A few days ago I read a fascinating analysis of music from a functional standpoint by Gregory Booth and Terry Kuhn. The piece, titled “Economic and Transmission Factors as Essential Elements in the Definition of Folk, Art, and Pop Music” (The Music Quarterly, Vol. 74. No. 3, 1990, pp. 411-438), compares and contrasts very general characteristics of the three types of musics in ways that might not seem intuitive at first glance but seem to make so much sense once we can step away from our normal biases regarding all these musics.
The authors discuss the problematic ways we define various musical styles and give a brief introduction on how some of those definitions can profoundly change even within a generation or two. The problem is, as in most disciplines, we get left with the terminology of the the field and need to figure out ways to re-invent ways to talk about the subjects using the old terminology.
Differences in musical traditions persist, however, and as earlier theories based on socioeconomic or cultural arrogance disappear, musicians and scholars have been left with a terminology and structure of labels (serious, popular, art, primitive, classical, folk, etc.) but without any consistent theoretical basis on which to assign such labels to music repertoires. This is especially problematic given the wide variety of music systems that are being relabeled, rediscovered, or revalued on an almost daily basis. (What does it mean, for example, when we say that jazz is the classical music of America? What is Afro-pop?)
In focusing on the three (folk, art, pop) music terms the authors pull commonalities that have as much to do with the musics themselves as well as the commonalities that are economic and transmissive in nature. And I think they’ve done an admirable job of explaining how musics are tied to the culture and how different musics in different cultures can have broad similarities relative to those functions. As one of the things I often talk about is the context or environment within which different types of music are allowed to flourish (or not, as the case may be) this article was of particular interest to me.
Two Preliminary Definitions are explained by the authors: Economic Support Systems and Transmission Support Systems. While I think most of us can recognize a bit what each of these mean, I’ll pull from the authors’ text to make things more explicit.
The Economic Support Systems for music activity include:
- The decision-making process regarding what types of music activity will be supported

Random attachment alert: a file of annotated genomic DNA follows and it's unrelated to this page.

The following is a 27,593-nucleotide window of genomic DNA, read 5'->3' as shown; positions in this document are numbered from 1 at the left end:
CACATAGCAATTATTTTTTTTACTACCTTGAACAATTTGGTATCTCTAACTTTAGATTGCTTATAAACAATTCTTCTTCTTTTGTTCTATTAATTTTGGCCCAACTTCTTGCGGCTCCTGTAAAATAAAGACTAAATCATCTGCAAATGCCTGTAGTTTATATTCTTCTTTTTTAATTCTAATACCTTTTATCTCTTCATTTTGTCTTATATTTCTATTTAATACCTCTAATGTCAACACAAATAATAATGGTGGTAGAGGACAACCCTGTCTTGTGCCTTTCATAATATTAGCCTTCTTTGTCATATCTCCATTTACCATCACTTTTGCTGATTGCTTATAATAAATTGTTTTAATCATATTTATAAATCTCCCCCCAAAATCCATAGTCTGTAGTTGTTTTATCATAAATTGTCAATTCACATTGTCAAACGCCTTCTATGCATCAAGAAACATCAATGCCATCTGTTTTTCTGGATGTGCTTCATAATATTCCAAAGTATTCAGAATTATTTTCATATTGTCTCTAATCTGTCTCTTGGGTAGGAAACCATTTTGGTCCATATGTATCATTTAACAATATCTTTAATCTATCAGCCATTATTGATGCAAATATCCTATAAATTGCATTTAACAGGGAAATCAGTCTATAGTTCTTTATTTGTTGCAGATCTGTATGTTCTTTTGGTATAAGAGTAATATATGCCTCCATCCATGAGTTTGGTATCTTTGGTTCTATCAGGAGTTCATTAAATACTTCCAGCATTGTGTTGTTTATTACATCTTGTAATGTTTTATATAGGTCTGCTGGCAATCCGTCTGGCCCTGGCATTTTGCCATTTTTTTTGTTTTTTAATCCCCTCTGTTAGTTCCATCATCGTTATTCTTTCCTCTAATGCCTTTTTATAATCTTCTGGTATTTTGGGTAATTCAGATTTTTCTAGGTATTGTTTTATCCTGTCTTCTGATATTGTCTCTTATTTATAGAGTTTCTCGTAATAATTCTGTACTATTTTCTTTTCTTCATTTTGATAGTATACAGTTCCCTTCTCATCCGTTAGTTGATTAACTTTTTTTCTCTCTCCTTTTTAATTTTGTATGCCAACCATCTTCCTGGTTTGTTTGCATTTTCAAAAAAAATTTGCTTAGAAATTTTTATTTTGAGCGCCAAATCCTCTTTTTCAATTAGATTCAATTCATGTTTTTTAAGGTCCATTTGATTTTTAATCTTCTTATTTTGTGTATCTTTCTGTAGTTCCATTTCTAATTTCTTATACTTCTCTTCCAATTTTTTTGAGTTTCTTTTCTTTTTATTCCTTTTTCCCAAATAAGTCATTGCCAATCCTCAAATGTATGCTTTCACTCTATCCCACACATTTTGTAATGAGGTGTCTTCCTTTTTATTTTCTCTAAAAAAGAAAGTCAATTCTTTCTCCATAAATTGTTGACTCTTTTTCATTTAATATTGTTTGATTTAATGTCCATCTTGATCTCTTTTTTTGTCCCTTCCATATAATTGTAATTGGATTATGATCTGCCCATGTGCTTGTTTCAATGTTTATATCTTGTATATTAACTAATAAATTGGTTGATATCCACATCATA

- The nature and extent of economic rewards (direct and indirect) resulting from music activity
- The extent to which professional music activity is possible
- The control of any necessary technologies for recording and performing music
- The possible existence of the merchandising of music activity and products
The Transmission Support Systems, which obviously includes ways that musical content and repertoire is passed from one generation to another, include:
- The creation of new music ideas, thus maintaining a particular framework for music creation (e.g., the precomposition of a symphony or the spontaneous re-creation of an Indian raga)
- The public dissemination of that music (e.g., a concert, a record pressing, sheet music publication, radio broadcast, inclusion in a sociocultural event or ritual)
- The teaching and learning of that music by other individuals, either incidentally (e.g., in the performance of a ceremony, in the singing of a lullaby, in a television commercial) or intentionally (e.g., in a private studio, in an age-group initiation, or in an elementary school music class)
Within these definitional constraints the authors show the similarities and differences between each of the three types of musics. The types aren’t mutually exclusive, however, and the last part of the paper discusses how the music types can morph or evolve into another one as well as which ones aren’t likely to evolve in a particular direction (here, ‘direction’ doesn’t not mean a progressional view as some take ‘evolve’ to mean).
But basic categorizations fall like this in the authors’ analysis:
Folk Music: generally requires more collective and communal support as a group will need to suspend collective subsistence activities. Transmission of folk music is generally more incidental, usually not requiring specialists to teach. Given that many folk music activities happen during communal activities this is often how the music gets transmitted.
Art Music: generally requires concentration of nonsubsistence income (e.g. Court, Nation-State government) that often happens as direct patronage. Musicians in art music systems are usually professionals (specialists) and the transmission is through specialized teaching in the form of apprenticeships (that used to be familial) or as in modern day private (or group) lessons. The familiarity of the repertoire almost invariable falls along socioeconomic class lines as only those who can benefit from the lack of subsistence activities will have the time or money to absorb the music and the culture.
Pop Music: generally happens through indirect patronage by a mass audience that’s obviously dependent on some level of technology that can either bring a large audience into one place (e.g. concert halls) or disseminating the music (broadcast media, recorded media, etc.). Patrons contributions will usually be smaller even though the audience may very well be much larger. Popular musicians are also considered professionals in the authors’ analysis though the specialized training that art musicians require may or may not be a prerequisite for pop musicians.
The above is just a brief summary, but I suspect I will be coming back to this much more as I start to develop some ideas about the economics of local music.